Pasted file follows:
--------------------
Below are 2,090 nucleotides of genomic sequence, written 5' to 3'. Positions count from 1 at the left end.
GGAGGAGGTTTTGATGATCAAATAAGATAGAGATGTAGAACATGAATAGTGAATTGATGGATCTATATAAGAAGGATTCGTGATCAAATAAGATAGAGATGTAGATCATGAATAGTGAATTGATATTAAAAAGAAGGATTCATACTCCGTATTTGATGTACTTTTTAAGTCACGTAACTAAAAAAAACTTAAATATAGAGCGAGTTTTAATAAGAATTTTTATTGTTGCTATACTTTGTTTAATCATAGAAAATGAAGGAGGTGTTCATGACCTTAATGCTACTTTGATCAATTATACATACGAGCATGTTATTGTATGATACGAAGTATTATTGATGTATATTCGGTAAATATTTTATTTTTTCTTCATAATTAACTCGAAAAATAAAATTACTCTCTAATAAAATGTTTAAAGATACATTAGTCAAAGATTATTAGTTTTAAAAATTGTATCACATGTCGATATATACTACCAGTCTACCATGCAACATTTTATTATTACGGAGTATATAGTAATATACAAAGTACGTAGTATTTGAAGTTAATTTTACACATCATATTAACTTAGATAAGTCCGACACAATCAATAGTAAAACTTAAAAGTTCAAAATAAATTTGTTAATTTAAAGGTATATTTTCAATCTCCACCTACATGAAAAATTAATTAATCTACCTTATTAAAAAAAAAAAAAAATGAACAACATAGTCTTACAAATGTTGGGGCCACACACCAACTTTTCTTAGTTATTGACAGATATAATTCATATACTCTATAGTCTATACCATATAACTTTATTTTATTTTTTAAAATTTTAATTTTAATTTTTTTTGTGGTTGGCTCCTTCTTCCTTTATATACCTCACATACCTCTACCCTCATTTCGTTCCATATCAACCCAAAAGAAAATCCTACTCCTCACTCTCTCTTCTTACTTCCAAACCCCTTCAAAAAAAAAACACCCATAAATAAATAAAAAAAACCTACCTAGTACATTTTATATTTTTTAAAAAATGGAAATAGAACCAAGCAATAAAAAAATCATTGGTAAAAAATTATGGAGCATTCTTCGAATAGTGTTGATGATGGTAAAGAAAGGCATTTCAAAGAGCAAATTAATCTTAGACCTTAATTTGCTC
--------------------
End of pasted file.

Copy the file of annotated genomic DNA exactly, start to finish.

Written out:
Below are 2,090 nucleotides of genomic sequence, written 5' to 3'. Positions count from 1 at the left end.
GGAGGAGGTTTTGATGATCAAATAAGATAGAGATGTAGAACATGAATAGTGAATTGATGGATCTATATAAGAAGGATTCGTGATCAAATAAGATAGAGATGTAGATCATGAATAGTGAATTGATATTAAAAAGAAGGATTCATACTCCGTATTTGATGTACTTTTTAAGTCACGTAACTAAAAAAAACTTAAATATAGAGCGAGTTTTAATAAGAATTTTTATTGTTGCTATACTTTGTTTAATCATAGAAAATGAAGGAGGTGTTCATGACCTTAATGCTACTTTGATCAATTATACATACGAGCATGTTATTGTATGATACGAAGTATTATTGATGTATATTCGGTAAATATTTTATTTTTTCTTCATAATTAACTCGAAAAATAAAATTACTCTCTAATAAAATGTTTAAAGATACATTAGTCAAAGATTATTAGTTTTAAAAATTGTATCACATGTCGATATATACTACCAGTCTACCATGCAACATTTTATTATTACGGAGTATATAGTAATATACAAAGTACGTAGTATTTGAAGTTAATTTTACACATCATATTAACTTAGATAAGTCCGACACAATCAATAGTAAAACTTAAAAGTTCAAAATAAATTTGTTAATTTAAAGGTATATTTTCAATCTCCACCTACATGAAAAATTAATTAATCTACCTTATTAAAAAAAAAAAAAAATGAACAACATAGTCTTACAAATGTTGGGGCCACACACCAACTTTTCTTAGTTATTGACAGATATAATTCATATACTCTATAGTCTATACCATATAACTTTATTTTATTTTTTAAAATTTTAATTTTAATTTTTTTTGTGGTTGGCTCCTTCTTCCTTTATATACCTCACATACCTCTACCCTCATTTCGTTCCATATCAACCCAAAAGAAAATCCTACTCCTCACTCTCTCTTCTTACTTCCAAACCCCTTCAAAAAAAAAACACCCATAAATAAATAAAAAAAACCTACCTAGTACATTTTATATTTTTTAAAAAATGGAAATAGAACCAAGCAATAAAAAAATCATTGGTAAAAAATTATGGAGCATTCTTCGAATAGTGTTGATGATGGTAAAGAAAGGCATTTCAAAGAGCAAATTAATCTTAGACCTTAATTTGCTC